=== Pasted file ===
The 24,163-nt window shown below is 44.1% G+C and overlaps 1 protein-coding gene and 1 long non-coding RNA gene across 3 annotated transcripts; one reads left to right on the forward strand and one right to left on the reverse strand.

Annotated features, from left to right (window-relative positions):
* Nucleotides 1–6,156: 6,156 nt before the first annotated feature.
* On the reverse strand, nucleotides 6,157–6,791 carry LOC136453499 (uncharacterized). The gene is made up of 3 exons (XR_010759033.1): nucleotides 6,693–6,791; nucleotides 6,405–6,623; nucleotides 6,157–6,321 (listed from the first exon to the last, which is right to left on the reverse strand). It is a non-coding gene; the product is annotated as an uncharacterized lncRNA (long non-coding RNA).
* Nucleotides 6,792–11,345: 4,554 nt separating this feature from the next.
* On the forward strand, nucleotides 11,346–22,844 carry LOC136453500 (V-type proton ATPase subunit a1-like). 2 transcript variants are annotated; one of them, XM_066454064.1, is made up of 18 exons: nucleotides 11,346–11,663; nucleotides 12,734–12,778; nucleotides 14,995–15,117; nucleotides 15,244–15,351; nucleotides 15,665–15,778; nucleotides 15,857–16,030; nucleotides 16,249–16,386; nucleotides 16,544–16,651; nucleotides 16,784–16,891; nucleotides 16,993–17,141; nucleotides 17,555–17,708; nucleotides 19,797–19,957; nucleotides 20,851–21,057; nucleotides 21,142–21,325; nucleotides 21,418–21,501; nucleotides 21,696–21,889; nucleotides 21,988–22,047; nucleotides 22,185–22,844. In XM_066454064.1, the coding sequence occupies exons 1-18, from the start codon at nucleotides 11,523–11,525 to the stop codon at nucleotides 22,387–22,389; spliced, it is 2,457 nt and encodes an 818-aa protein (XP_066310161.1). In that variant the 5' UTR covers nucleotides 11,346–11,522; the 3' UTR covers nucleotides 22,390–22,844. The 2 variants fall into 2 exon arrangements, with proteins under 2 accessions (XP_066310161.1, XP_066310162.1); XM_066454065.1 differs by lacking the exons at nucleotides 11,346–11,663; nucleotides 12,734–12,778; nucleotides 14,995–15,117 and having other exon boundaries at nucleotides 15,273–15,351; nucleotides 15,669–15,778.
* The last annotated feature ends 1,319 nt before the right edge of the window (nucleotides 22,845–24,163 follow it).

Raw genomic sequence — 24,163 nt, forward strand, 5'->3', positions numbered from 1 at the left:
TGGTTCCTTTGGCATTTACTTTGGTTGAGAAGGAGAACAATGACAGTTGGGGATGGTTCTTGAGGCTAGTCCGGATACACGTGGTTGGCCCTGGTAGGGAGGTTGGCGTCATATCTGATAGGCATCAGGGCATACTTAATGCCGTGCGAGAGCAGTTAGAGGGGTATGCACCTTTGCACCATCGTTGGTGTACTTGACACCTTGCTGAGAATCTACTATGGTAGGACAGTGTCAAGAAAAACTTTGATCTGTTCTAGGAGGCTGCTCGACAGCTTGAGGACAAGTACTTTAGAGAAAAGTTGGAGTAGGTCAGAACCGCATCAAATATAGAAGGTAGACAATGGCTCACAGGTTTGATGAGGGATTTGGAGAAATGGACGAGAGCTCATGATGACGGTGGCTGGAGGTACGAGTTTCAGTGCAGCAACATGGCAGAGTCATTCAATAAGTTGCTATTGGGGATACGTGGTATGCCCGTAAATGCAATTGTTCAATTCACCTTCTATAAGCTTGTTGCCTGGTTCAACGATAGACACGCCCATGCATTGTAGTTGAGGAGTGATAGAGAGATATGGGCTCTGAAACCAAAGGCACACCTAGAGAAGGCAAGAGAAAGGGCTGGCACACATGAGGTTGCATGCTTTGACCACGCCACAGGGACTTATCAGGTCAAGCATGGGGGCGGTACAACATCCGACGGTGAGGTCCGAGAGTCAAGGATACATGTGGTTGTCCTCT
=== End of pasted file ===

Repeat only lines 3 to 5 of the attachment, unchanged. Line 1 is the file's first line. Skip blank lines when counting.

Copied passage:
* Nucleotides 1–6,156: 6,156 nt before the first annotated feature.
* On the reverse strand, nucleotides 6,157–6,791 carry LOC136453499 (uncharacterized). The gene is made up of 3 exons (XR_010759033.1): nucleotides 6,693–6,791; nucleotides 6,405–6,623; nucleotides 6,157–6,321 (listed from the first exon to the last, which is right to left on the reverse strand). It is a non-coding gene; the product is annotated as an uncharacterized lncRNA (long non-coding RNA).
* Nucleotides 6,792–11,345: 4,554 nt separating this feature from the next.